A change of how a database is set up can also improve languages as was demonstrated by VY1 and later repeated with Cyber Diva. So an entire language's ability to sound realistic can jump with a single development going forward and realism can be lost or gained in any direction depending on what type of new development has occurred. For example, until VOCALOID4, it was favoured that Japanese VOCALOIDs be recorded for ease of use for music; from VOCALOID4 onwards it was traits of the singer. This impacted the VOCALOID's chance from this point onwards to more closely mimic their providers, however the cost was making the Vocaloids harder to use.[16]

Voice acting/Character PortrayalsEdit

The merits of voice acting versus recording the provider's natural singing is also a common subject of debate on realism. There are already a few examples of VOCALOIDs that use both approaches; IA (natural tone) and IA ROCKS (voice acted), Tone Rion V4 (voice acted) and Yumemi Nemu (natural tone), Galaco "Red" (natural tone) and "blue" (voice acted), Fukase "Normal" (natural tone) and "Soft" (voice acted), Yuzuki Yukari V4's "Jun" (natural tone) and her two extra vocals "Onn" and "Lin" (both are examples of voice acting). Therefore, without each version of VOCALOID lies a variable amount of realism across all voicebanks naturally even within the languages and among each voicebank itself.

The subject of debate also extends to the portrayal of VOCALOIDs as characters and how they match their voice providers voice. For example, Kagamine Len is male, but was voiced by a female voice actress. For this reason one of the notable traits of both Act1 and Kagamine Rin/Len V4 English voicebanks for his character is that at times they produce results that are notable to sound "feminine" instead of "masculine". It was also noted that only true male vocals were referenced when producing VY2, as both Len and Ryuto were voiced by females, they could not produce satisifactory masculine results at all and were not taken into account for VY2's production. Another similar idea, Otomachi Una could be said to perhaps not be a good portrayal of her characters, since she was voiced by an adult and her character is 11 years old. In comparison to Oliver or Kaai Yuki, both child vocals, Una can sometimes fail to match the softness that comes with a child vocalist. The clause for concern in such cases is simply that when pitched a better representation of each case, the more realistic portrayals, they don't fairly match.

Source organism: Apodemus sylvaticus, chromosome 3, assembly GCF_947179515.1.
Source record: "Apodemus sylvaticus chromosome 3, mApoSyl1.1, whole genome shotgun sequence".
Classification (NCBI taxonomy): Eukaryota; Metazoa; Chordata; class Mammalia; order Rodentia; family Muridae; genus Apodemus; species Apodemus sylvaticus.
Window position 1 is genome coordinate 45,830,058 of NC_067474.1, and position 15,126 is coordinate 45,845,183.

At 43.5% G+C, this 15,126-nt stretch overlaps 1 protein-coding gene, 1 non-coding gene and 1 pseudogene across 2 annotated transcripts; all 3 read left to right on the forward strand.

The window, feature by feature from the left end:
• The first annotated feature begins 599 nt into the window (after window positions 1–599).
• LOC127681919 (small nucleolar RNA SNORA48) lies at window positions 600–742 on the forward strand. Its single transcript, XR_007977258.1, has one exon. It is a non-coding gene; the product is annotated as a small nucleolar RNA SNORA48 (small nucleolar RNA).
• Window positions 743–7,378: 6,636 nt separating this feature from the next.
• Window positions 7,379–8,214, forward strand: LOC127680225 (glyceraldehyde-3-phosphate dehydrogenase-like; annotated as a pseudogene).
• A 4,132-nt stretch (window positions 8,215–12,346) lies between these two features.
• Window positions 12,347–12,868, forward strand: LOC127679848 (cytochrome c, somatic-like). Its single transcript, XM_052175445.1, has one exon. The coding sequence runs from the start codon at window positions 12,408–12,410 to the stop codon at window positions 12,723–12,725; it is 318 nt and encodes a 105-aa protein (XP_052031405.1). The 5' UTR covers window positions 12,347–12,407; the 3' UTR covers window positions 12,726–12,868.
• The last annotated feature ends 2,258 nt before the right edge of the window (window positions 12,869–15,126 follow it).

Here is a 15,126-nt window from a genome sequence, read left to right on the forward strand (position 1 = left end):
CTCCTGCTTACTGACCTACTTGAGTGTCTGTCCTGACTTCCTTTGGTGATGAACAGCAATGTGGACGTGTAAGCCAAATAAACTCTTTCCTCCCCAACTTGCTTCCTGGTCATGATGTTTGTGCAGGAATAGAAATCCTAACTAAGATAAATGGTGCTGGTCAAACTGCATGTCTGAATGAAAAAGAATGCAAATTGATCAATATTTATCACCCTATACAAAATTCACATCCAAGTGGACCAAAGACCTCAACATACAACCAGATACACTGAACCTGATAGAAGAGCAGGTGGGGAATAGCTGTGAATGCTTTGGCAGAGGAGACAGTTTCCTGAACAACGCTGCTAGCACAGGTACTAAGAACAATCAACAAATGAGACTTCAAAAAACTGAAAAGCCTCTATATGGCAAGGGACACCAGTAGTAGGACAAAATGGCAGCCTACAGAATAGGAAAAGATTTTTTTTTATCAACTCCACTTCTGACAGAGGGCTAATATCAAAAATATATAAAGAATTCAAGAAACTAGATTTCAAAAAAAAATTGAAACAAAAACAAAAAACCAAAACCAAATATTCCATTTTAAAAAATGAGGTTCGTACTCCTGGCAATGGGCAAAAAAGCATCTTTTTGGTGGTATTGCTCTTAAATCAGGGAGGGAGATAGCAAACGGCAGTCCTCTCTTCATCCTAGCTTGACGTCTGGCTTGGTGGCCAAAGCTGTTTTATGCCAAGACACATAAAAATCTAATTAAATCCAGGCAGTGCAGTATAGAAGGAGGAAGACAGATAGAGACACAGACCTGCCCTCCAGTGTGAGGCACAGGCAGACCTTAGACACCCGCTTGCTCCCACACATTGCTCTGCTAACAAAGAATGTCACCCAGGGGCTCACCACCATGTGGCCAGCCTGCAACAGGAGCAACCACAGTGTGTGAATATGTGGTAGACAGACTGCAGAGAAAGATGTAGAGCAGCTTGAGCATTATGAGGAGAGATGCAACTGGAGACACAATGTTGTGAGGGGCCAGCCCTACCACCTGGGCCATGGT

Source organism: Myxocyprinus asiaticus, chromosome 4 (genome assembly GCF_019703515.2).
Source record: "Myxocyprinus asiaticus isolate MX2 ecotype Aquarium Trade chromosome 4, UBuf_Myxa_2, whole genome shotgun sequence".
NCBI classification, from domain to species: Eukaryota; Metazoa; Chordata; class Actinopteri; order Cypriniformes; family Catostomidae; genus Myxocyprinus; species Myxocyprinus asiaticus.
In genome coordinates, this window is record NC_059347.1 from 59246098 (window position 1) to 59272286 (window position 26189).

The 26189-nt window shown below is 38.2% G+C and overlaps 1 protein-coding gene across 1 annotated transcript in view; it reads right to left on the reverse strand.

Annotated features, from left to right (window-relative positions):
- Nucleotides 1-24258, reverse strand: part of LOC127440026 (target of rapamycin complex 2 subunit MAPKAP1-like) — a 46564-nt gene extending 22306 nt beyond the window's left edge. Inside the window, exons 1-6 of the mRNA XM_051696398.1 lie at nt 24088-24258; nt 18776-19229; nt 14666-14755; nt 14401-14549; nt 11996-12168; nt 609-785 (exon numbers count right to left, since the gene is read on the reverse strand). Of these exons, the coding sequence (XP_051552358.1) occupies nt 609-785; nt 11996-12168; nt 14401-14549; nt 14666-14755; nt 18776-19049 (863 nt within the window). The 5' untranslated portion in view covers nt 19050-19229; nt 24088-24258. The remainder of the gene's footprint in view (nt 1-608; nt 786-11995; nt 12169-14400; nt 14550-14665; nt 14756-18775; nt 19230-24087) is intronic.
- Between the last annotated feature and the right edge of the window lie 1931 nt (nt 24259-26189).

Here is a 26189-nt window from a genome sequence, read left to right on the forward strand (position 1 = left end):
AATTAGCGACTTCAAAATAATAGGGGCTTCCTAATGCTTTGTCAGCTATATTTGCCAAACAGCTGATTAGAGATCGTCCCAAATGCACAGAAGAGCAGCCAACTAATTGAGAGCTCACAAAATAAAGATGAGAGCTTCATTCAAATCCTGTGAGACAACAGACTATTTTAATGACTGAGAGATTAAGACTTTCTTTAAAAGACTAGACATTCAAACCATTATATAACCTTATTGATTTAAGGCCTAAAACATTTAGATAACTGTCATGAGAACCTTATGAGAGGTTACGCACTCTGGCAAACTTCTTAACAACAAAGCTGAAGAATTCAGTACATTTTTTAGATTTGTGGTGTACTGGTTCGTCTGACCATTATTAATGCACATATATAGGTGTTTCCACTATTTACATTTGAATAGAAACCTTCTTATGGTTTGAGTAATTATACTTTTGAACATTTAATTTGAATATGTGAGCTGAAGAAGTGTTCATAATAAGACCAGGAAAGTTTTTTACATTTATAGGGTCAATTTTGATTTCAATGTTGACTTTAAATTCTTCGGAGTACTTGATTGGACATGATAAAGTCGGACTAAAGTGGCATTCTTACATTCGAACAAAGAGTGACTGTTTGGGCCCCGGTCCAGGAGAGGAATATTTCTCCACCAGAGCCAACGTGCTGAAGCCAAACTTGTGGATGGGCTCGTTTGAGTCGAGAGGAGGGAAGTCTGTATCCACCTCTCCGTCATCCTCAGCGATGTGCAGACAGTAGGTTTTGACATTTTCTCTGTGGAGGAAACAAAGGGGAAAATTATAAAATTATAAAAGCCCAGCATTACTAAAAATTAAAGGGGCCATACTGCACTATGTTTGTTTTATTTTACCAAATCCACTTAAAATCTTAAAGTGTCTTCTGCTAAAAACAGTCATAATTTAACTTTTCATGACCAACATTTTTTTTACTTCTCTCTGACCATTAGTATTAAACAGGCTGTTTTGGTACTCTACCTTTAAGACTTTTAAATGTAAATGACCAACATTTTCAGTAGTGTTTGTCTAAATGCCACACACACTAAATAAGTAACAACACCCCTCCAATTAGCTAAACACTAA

"Realism" shares similar problems to the term quality, as mentioned in pitch, if a layer is off it impacts the quality and realism of the vocal, making a VOCALOID intention to sound like the provider fail to do so. Poor quality often leads to a dip in realism in addition. Tonio is capable of sounding distinctly like his provider, leading to a notably realistic result. For comparison, the sample package "Classic vocal", also released by Zero-G, offers a chance to hear the provider in his raw singing state. However, at the same time, while the traits of the provider are clearly heard within the software, there are many technical issues with the voicebank library which can degrade the quality and impact the realism of the result. This leads to Tonio being comparable to one of the most realistic or one of the least realistic VOCALOID2 vocals, depending on the example of usage.

Realism as a goal?Edit